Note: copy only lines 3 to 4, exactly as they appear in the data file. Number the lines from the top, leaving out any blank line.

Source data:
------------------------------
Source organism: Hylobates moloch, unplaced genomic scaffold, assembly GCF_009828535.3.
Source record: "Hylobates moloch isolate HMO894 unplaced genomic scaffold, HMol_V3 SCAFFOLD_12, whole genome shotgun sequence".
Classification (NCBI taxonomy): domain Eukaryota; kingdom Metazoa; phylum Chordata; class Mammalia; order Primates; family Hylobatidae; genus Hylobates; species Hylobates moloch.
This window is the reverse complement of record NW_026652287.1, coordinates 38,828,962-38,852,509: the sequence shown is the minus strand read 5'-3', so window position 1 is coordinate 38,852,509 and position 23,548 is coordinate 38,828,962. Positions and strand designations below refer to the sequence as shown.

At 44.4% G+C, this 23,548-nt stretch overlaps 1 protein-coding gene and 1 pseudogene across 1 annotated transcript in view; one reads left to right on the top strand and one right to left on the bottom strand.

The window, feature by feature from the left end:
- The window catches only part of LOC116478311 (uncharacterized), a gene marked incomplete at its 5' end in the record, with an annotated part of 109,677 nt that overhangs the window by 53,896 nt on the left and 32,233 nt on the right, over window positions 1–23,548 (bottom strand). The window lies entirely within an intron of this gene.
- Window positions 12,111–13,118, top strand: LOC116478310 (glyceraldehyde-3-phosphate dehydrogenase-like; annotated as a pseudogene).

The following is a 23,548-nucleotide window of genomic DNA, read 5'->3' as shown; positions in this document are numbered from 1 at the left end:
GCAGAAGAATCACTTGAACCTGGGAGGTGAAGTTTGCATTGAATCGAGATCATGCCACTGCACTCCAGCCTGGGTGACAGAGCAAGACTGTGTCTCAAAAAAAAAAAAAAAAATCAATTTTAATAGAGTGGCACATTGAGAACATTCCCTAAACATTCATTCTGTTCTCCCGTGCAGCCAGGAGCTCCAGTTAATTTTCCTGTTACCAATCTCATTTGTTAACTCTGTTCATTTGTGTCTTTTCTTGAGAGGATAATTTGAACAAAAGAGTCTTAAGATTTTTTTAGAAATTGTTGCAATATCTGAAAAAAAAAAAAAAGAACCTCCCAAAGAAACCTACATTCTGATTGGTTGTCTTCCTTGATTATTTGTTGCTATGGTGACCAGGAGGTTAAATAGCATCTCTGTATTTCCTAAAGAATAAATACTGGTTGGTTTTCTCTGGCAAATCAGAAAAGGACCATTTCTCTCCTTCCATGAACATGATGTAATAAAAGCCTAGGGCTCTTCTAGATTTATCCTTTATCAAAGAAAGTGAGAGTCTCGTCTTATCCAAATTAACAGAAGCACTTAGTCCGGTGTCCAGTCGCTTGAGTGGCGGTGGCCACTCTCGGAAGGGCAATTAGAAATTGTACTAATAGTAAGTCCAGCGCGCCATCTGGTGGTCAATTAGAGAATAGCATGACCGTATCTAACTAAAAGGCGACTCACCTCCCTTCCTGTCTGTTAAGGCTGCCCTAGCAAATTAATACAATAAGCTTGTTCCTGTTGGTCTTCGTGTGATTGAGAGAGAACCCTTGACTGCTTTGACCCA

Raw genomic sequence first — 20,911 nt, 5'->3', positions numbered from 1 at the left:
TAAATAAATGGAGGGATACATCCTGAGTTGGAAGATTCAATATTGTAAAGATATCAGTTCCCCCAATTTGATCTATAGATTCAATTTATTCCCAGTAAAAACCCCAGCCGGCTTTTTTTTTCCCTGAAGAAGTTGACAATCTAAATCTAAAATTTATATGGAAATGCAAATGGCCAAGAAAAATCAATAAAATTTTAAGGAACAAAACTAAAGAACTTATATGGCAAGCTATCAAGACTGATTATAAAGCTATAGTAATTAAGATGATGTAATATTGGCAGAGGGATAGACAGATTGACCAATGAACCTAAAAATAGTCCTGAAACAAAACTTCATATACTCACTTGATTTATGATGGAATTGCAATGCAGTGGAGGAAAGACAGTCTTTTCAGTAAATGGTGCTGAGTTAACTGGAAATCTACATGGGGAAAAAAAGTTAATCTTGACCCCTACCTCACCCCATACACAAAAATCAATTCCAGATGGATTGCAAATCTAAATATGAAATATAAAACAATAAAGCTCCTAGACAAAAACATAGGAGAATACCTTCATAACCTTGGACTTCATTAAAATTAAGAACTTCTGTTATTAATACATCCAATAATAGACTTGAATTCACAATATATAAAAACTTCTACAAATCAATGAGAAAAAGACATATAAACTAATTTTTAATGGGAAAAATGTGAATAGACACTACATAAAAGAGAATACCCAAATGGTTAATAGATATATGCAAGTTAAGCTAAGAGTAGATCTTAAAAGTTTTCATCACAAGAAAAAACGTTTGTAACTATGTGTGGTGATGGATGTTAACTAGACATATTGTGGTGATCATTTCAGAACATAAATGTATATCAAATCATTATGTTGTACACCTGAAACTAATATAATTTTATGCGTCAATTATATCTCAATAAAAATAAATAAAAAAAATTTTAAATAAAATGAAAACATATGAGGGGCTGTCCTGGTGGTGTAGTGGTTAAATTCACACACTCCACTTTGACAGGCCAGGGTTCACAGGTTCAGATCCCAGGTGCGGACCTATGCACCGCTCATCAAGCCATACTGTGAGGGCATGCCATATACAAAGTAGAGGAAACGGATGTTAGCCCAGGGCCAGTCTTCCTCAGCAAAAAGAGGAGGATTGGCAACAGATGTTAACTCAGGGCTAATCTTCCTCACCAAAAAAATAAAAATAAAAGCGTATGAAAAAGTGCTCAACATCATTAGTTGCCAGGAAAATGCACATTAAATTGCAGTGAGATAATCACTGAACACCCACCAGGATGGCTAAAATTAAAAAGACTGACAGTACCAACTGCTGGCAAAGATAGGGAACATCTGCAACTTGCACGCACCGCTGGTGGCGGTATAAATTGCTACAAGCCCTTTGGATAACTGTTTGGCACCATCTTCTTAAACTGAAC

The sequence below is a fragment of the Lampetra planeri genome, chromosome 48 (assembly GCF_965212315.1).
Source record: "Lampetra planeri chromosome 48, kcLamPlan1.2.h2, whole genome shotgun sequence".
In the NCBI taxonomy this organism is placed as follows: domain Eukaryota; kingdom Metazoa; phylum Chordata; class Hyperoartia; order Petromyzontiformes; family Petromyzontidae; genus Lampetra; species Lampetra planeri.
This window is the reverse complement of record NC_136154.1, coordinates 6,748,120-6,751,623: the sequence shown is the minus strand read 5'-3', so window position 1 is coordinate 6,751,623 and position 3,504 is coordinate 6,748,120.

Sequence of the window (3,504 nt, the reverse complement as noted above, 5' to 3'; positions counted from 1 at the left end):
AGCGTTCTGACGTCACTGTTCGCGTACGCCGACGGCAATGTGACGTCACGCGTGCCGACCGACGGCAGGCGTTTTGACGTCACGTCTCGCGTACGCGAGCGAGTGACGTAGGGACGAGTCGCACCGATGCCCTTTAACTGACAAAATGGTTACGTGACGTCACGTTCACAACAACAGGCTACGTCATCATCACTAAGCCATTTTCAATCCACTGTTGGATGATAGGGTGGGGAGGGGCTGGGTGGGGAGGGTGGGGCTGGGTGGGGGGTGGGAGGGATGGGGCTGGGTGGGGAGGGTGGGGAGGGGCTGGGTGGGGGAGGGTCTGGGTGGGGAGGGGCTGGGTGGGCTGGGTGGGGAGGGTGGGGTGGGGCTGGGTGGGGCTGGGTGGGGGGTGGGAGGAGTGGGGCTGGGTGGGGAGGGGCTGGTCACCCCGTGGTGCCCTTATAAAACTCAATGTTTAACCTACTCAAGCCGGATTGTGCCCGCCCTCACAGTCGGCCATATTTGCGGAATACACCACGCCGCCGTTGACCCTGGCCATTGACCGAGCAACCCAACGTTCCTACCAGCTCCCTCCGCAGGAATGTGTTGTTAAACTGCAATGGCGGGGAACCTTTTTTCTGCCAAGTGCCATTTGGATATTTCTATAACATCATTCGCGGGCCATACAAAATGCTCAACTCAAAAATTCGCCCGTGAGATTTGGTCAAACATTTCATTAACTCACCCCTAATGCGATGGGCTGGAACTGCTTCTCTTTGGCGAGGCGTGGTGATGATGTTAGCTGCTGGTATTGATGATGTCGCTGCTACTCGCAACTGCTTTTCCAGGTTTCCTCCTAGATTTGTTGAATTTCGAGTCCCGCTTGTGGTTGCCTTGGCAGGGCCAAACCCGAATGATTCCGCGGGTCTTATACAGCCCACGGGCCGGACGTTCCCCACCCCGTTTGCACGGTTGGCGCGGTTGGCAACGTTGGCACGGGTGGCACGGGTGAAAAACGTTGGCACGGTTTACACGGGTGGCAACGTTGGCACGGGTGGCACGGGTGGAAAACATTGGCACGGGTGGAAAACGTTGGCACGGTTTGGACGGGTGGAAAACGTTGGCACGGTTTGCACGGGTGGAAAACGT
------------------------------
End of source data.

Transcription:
Classification (NCBI taxonomy): domain Eukaryota; kingdom Metazoa; phylum Chordata; class Mammalia; order Primates; family Hylobatidae; genus Hylobates; species Hylobates moloch.
This window is the reverse complement of record NW_026652287.1, coordinates 38,828,962-38,852,509: the sequence shown is the minus strand read 5'-3', so window position 1 is coordinate 38,852,509 and position 23,548 is coordinate 38,828,962. Positions and strand designations below refer to the sequence as shown.